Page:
[Foundation-l] Long-term archiving of Wikimedia content

Anthony wikimail at inbox.org
Tue May 5 21:17:32 UTC 2009

On Tue, May 5, 2009 at 2:24 PM, Thomas Dalton <thomas.dalton at gmail.com>wrote:

> 2009/5/5 Anthony <wikimail at inbox.org>:
> > Not true.  I'm considering the historical value, but I'm recognizing the
> > fact that it must be heavily discounted due to the fact that it takes
> place
> > so far in the future.
> I'm not convinced that discounting to present value applies here. You
> can't describe all of life in terms of economics (in fact, it seems
> describing economics in terms of economics isn't entirely wise!). How
> do you assign a monetary value to future historical knowledge? For
> that matter, how do you assign a monetary value to present historical
> knowledge?

I think economics does apply here because we are specifically asking an
economic question - how best to allocate our present resources (should the
WMF buy a server, or etch stuff on nickel plates).  And I don't think values
have to be monetary in order to apply economic principles to them.  You can
have a pure barter system and still have economics.

However, I think you ask a good question when you ask how to assign a value
to future historical knowledge.  I think the only rational answer is that
the value of future historical knowledge is the value to those who are
presently alive.  That doesn't mean that the value to those who are not yet
born is irrelevant, but that it is only relevant to the extent that it can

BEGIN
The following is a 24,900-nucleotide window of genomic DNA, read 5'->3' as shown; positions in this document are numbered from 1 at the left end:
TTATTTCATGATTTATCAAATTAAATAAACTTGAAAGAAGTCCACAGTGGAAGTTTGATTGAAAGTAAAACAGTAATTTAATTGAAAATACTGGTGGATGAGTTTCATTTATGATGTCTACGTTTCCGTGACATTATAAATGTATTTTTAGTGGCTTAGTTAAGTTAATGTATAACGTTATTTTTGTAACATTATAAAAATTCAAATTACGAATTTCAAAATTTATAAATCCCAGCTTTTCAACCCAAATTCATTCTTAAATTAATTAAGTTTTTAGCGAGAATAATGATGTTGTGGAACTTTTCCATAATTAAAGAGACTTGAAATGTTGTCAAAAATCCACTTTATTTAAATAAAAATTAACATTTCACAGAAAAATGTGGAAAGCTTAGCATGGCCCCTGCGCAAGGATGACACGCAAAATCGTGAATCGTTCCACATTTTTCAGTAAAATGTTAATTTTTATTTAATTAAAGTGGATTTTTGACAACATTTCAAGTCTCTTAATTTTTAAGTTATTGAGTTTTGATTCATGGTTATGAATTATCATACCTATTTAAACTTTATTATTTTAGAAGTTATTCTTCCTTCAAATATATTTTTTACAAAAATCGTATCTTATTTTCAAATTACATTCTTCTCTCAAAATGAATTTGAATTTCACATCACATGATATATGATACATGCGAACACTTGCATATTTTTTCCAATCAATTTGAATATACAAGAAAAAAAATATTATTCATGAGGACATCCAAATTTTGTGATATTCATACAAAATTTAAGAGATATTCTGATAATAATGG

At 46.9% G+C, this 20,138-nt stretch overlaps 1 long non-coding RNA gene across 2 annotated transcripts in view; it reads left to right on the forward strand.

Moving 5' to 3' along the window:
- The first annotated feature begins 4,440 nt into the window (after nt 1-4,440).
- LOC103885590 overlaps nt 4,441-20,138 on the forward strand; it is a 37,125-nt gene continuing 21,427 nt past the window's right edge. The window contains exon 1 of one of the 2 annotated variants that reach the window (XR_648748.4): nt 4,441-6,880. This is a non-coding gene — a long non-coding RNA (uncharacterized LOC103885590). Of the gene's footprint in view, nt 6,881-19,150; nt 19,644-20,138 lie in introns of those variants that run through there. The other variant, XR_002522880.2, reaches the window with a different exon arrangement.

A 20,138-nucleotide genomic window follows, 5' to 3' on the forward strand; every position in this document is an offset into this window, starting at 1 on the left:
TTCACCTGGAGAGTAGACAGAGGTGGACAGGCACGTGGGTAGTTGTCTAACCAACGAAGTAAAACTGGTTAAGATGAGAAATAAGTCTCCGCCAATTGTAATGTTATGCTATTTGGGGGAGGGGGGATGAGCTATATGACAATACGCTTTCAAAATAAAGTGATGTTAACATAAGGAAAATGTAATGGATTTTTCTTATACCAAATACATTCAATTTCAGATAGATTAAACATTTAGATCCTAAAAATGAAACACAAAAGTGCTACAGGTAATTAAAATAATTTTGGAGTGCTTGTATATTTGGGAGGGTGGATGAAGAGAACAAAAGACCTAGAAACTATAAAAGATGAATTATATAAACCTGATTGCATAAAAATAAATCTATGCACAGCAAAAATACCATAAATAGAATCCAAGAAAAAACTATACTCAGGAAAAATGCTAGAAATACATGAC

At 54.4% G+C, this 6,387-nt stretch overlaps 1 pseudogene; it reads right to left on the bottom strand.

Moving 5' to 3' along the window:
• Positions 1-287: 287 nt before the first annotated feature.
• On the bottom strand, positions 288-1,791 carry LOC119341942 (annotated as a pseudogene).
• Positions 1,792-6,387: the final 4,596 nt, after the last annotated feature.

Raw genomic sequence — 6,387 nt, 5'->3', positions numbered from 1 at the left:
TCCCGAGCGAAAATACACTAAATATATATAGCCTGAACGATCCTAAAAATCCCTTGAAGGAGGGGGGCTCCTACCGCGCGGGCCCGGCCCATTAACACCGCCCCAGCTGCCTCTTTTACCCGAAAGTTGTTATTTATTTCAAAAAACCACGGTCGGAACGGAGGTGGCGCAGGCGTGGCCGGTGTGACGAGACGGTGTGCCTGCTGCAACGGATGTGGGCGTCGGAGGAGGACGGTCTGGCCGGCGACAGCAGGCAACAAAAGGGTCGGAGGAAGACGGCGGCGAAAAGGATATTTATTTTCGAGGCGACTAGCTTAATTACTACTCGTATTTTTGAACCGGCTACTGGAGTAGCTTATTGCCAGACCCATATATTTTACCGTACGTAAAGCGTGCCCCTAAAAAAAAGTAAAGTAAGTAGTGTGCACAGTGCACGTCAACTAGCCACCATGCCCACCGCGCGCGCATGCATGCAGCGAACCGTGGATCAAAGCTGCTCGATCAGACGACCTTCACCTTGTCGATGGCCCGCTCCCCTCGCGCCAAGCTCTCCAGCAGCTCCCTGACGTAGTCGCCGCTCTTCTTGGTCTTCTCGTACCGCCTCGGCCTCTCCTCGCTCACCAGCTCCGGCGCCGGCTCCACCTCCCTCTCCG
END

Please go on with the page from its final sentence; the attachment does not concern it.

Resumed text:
be translated into value for those who are alive.  I value future historical
knowledge to the extent I value giving that knowledge to my children, or to
the extent I value giving my children the value of giving it to their
children, etc.

But I guess from your position on this that you would disagree with that.
So I'd ask you, how do *you* value future historical knowledge?

> Or any kind of knowledge? In economics things have value
> due to scarcity,

No, things have value due to marginal utility.

> knowledge is freely reproducible, so the concept of
> scarcity doesn't really apply - either it exists, or it doesn't.
> Access to knowledge may have monetary value, but the existence of the
> knowledge doesn't, the concept just doesn't apply.

If that were true, then why would anyone ever pay someone to create
something?  Surely the existence of knowledge can have value, and I don't
even think I'm in the minority in that belief.

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